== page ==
Predictions from the U.S. Bureau of Labor Statistics show that most finance and accounting occupations are set to grow by an average of 12.5% by 2022. In Europe and other regions, this trend is likely to be similar. Yet despite this predicted growth, companies already are struggling to fill open positions—a situation that could very well become dire in the upcoming years. There are a number of reasons for this trend:
An aging workforce. Over roughly the next 15 years in the United States alone, 10,000 workers a day will turn age 65, leaving a distinct gap at the senior level of many companies. Since this development also means these workers will take a significant portion of intellectual property with them, it’s only logical that employers are looking for ways to keep this knowledge in-house, either by finding ways to retain older employees or by establishing work arrangements that facilitate the transfer of knowledge within the company.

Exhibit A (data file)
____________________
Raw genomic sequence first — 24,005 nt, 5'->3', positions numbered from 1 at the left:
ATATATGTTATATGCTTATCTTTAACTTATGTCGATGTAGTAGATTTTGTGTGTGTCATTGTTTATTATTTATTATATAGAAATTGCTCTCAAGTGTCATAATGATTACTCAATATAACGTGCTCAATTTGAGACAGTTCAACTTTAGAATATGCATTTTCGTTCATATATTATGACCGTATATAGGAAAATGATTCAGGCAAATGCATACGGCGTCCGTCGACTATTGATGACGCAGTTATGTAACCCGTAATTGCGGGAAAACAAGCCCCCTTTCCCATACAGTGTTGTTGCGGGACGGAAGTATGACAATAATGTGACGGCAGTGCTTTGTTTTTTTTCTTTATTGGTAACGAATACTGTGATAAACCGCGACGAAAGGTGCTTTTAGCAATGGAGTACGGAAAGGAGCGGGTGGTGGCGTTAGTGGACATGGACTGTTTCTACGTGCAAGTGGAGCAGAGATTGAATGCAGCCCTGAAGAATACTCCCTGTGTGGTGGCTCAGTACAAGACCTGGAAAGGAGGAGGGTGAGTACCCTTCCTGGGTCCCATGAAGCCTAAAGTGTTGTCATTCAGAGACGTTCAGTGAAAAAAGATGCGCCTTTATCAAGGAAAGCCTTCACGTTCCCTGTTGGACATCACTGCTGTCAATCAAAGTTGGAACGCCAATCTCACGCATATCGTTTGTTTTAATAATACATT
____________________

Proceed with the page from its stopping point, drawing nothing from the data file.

Inadequate entry-level skills. Despite a growing number of finance and accounting graduates, entry-level positions are proving difficult to fill. According to research by APQC (American Productivity & Quality Center) and IMA® (Institute of Management Accountants) that was published in the report “The Skills Gap in Entry-Level Management Accounting and Finance” as part of the Competency Crisis initiative (http://competencycrisis.org/apqc-research), hiring managers in general expect a higher level of aptitude and experience from entry-level candidates than this youngest generation of workers possesses.
Higher standards. After recovering from the recession, hiring managers also expect more from experienced talent, searching for candidates who can demonstrate consistent advancement and accomplishments as well as adaptability to new industry regulations. As a result, the pool of talent with more advanced qualifications becomes smaller. For example, the new Proposed Accounting Standards Update 2015-240, “Revenue from Contracts with Customers,” an update of Financial Accounting Standards Board (FASB) Accounting Standards Codification® Topic 606, could impact the need for talent who understand how to implement these new revenue recognition guidelines.